Retention of Women in Private Practice Working Group
Women have been entering private practice in record numbers for over two decades. However, they have also been leaving in great numbers, largely because private practice has not adapted to their realities, such as childbirth and taking on a significant portion of family responsibilities.
The Law Society's Retention of Women in Private Practice Working Group has prepared a landmark report identifying best practices to promote the retention and advancement of women in the private practice of law. On May 22, 2008 Convocation voted in support of the working group's nine recommendations to enhance the retention and advancement of women in private practice.
The recommendations include the establishment of a parental leave program for sole and small firm practitioners, as well as a practice locum service, which are two of the most forward-looking proposals in the report. A recommendation to create the Justicia Project, an initiative in which the Law Society would work with a group of large and medium-sized firms across the province committed to implementing programs aimed at improving the retention of women was also adopted.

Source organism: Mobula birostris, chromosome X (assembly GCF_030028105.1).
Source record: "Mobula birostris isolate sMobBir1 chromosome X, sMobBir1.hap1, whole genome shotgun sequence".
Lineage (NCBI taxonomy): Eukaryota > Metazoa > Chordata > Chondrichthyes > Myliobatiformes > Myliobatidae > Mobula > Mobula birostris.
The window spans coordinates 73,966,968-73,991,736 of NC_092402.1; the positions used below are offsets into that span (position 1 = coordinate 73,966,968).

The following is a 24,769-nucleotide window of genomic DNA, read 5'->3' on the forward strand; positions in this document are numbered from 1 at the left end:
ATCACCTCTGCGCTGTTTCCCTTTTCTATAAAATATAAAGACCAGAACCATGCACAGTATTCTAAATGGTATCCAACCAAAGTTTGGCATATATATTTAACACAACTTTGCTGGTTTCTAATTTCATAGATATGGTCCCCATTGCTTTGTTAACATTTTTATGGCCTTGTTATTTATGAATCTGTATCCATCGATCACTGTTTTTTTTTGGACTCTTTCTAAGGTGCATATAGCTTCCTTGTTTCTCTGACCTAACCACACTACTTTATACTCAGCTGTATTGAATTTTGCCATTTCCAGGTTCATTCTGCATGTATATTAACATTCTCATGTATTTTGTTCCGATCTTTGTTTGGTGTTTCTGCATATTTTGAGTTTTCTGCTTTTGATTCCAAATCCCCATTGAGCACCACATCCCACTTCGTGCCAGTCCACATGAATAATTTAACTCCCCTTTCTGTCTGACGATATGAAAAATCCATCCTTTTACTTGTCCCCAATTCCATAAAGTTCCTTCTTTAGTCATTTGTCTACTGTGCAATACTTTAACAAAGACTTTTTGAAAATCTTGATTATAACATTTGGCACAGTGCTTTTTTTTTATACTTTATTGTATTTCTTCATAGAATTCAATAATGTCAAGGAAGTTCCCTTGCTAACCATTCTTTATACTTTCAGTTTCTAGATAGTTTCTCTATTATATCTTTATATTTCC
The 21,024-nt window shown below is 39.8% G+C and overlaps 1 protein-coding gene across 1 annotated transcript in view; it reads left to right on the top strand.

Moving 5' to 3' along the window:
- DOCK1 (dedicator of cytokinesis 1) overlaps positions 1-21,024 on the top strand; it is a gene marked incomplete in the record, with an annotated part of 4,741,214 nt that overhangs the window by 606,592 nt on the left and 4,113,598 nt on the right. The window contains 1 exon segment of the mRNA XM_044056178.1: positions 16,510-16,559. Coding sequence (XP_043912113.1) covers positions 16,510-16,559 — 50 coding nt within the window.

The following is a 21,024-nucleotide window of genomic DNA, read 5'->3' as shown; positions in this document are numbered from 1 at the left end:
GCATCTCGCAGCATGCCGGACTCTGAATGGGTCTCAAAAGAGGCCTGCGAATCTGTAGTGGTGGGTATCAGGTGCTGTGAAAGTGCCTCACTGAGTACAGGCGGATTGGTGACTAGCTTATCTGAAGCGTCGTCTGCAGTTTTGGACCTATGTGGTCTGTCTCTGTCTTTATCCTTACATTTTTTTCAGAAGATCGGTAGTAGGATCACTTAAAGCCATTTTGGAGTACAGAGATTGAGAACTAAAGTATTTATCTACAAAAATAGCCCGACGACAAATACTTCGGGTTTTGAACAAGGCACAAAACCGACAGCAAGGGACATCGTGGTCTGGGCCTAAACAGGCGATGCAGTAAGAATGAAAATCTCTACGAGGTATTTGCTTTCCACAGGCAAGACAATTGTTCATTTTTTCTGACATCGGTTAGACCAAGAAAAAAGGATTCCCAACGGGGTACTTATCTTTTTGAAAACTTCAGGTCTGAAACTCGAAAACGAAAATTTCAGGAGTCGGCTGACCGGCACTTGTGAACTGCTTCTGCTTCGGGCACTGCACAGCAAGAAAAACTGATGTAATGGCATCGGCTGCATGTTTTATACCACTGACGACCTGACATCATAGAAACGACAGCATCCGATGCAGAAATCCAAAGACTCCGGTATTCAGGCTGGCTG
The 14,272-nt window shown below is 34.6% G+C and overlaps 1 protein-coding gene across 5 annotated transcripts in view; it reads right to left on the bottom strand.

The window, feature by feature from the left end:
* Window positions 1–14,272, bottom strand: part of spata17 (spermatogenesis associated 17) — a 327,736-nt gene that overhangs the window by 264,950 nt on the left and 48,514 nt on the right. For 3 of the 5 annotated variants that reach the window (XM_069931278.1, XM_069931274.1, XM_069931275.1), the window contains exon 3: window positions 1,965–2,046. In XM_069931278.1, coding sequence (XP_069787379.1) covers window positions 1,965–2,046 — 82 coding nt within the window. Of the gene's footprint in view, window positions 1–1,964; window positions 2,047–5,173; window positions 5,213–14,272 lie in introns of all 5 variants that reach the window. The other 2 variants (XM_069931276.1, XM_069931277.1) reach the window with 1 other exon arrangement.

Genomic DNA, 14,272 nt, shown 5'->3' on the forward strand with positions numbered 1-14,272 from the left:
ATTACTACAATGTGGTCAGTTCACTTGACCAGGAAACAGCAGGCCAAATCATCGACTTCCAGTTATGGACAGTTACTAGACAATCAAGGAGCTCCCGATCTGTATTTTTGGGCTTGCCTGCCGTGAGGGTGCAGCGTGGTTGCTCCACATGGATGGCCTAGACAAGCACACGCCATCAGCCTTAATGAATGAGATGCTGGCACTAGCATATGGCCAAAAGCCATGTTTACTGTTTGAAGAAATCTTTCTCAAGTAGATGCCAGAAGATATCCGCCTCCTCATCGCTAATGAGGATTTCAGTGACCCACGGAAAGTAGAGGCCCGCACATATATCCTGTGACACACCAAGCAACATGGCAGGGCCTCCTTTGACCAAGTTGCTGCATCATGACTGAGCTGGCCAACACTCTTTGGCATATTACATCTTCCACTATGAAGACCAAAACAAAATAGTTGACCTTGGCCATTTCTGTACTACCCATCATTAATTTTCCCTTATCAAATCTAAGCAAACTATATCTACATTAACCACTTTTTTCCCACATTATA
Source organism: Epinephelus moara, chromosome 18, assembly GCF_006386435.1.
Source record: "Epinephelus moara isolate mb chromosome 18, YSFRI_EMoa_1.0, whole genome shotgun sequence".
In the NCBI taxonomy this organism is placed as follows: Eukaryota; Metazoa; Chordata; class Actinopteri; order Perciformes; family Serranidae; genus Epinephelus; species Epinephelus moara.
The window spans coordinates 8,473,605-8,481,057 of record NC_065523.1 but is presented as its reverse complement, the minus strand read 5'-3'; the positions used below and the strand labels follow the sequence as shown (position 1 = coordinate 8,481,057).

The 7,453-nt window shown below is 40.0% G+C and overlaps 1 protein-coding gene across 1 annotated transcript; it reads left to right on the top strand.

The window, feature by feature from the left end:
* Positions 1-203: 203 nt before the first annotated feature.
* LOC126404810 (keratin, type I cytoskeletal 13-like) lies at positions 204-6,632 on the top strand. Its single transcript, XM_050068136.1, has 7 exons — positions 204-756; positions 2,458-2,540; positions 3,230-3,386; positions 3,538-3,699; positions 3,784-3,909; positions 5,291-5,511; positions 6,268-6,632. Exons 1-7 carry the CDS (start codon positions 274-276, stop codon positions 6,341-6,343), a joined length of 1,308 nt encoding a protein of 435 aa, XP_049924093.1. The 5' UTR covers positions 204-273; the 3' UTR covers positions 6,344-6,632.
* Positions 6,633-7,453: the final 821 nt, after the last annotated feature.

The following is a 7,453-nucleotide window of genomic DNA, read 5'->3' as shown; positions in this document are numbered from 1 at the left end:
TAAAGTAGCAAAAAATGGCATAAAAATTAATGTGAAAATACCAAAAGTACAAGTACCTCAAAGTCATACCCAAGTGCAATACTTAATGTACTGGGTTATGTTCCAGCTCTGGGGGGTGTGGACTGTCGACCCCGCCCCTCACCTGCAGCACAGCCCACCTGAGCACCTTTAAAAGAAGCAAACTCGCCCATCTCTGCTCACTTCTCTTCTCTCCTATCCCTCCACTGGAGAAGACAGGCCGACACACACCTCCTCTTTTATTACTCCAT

The Working Group's report includes the results of its final province-wide consultation with the profession.
The province-wide consultation was held between March and May 2008. During that period, the Law Society held meetings across the province -- meeting with lawyers from small, medium and large firms, as well as managing partners, law students and presidents from legal associations in Toronto, Ottawa, Sudbury, Oakville, Kingston, Windsor, Thunder Bay, Orillia, Ajax and London. Approximately 900 lawyers and students attended these meetings and the Law Society received more than 55 written submissions from individuals and a variety of organizations.
The Law Society created the Retention of Women in Private Practice Working Group in 2005 to identify solutions and develop practical tools and best practices to enhance the retention and advancement of women in private practice.
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